2012: Advent Chemistry: Ethanoic Acid

by on December 3, 2012

The molecular structure of ethanoic acid

This is ethanoic acid, also known as acetic acid. It’s the part of vinegar that makes it taste and smell of vinegar. I’m rather fond of it, partly because I actually rather like the smell, partly because it’s a ‘weak’ acid that isn’t scary to work with, and partly because it can be used to make pretty homemade fireballs.

The molecule is a ‘Brønsted-Lowry acid’. That sounds horribly complicated, but it isn’t. All it means is that the molecule is acidic because it loses hydrogen. That H in the OH group? That can dissociate (split off) from the rest of the molecule as H+. H+ is the acidic bit of most things that you think of as acids – hydrochloric, nitric, sulphuric, and plenty of others.
The rest of an acid matters too, because it affects how quickly and easily H+ is lost, which is why some acids are stronger than others.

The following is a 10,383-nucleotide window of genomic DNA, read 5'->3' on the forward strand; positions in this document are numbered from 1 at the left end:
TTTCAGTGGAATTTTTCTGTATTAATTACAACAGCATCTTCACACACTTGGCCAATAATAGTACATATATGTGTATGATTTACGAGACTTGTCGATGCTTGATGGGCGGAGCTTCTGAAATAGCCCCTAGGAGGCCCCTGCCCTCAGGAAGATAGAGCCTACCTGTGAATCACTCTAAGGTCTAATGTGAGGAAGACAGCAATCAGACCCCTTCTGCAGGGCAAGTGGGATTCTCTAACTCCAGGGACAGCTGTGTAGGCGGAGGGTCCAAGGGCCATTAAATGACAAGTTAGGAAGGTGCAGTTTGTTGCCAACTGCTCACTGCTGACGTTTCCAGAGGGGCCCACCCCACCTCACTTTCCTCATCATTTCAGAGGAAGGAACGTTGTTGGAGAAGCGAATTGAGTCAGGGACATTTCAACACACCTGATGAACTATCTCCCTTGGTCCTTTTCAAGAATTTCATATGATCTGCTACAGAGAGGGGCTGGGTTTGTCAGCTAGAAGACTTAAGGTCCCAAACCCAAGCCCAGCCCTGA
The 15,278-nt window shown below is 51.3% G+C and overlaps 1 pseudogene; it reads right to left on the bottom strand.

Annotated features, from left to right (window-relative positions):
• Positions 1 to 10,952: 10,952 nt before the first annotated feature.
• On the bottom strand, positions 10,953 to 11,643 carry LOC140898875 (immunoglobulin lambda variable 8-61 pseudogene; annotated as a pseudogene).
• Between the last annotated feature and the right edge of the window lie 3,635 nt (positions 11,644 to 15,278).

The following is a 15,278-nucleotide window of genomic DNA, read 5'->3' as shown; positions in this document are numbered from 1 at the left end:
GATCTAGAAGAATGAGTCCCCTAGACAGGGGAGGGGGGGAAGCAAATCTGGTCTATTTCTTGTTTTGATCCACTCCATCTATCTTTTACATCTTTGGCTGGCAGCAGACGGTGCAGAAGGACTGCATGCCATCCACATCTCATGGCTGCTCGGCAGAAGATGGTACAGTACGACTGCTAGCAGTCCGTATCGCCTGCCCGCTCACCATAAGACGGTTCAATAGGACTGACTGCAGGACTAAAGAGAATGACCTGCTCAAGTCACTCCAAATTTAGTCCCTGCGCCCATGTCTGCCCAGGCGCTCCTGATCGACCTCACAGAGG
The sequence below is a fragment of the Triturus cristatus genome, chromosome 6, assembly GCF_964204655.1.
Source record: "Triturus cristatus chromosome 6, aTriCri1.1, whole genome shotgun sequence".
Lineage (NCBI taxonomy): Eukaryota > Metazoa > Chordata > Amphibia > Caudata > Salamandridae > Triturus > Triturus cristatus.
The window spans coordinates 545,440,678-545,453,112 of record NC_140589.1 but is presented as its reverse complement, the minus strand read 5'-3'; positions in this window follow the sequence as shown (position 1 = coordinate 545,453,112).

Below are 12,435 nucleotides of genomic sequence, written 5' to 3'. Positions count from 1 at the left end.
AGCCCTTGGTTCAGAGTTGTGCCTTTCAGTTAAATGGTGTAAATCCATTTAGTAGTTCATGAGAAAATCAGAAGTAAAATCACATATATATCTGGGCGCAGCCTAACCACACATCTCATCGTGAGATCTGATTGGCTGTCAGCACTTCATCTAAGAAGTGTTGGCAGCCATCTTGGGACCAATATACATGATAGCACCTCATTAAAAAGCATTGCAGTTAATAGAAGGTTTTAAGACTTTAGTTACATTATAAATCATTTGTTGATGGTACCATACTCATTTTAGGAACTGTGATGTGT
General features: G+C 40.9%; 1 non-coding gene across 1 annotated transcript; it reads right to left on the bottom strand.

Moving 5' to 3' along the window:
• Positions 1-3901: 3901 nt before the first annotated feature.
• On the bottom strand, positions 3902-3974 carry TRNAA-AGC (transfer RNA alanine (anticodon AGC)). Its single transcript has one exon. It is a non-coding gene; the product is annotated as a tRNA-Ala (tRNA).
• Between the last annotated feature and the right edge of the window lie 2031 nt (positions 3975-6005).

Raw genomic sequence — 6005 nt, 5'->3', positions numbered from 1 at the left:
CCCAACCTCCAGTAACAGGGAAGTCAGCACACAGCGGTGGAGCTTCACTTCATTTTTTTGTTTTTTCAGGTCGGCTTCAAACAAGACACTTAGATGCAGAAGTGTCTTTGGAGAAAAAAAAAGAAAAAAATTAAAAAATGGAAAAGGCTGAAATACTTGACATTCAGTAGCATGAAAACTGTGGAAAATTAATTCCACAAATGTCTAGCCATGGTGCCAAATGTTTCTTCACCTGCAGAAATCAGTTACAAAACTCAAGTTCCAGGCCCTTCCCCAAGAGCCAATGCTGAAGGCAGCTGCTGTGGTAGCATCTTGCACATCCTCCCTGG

Ethanoic acid is a good example of charge delocalisation – that is, spreading electrons around to either fill in a gap (a positive charge) or cope with an extra (a negative charge). In this case, H+ has gone off and left the rest of the molecule holding an electron. That electron gets passed around between the two oxygen atoms, by means of bond shuffling.

You may have noticed that sharing out a negative charge between two oxygens is what happened in TNT yesterday, and you’re right. Oxygen is a fantastic atom for storing extra electrons – negative charges. Conversely, it really hates being positively charged – not having enough electrons. Hydrogen is the other way around. It would much rather be H+ than H.
This preference for being positively or negatively charged is called electronegativity. More electronegative things, like oxygen, want electrons more.

The other concept we’ve encountered today is that of functional groups. You’ll note that we haven’t discussed the left hand side of the molecule at all. That’s because it doesn’t do anything interesting. It just sits there while all the chemistry happens around the acid part. The acid is a functional group – it does stuff – and the CH3 isn’t.

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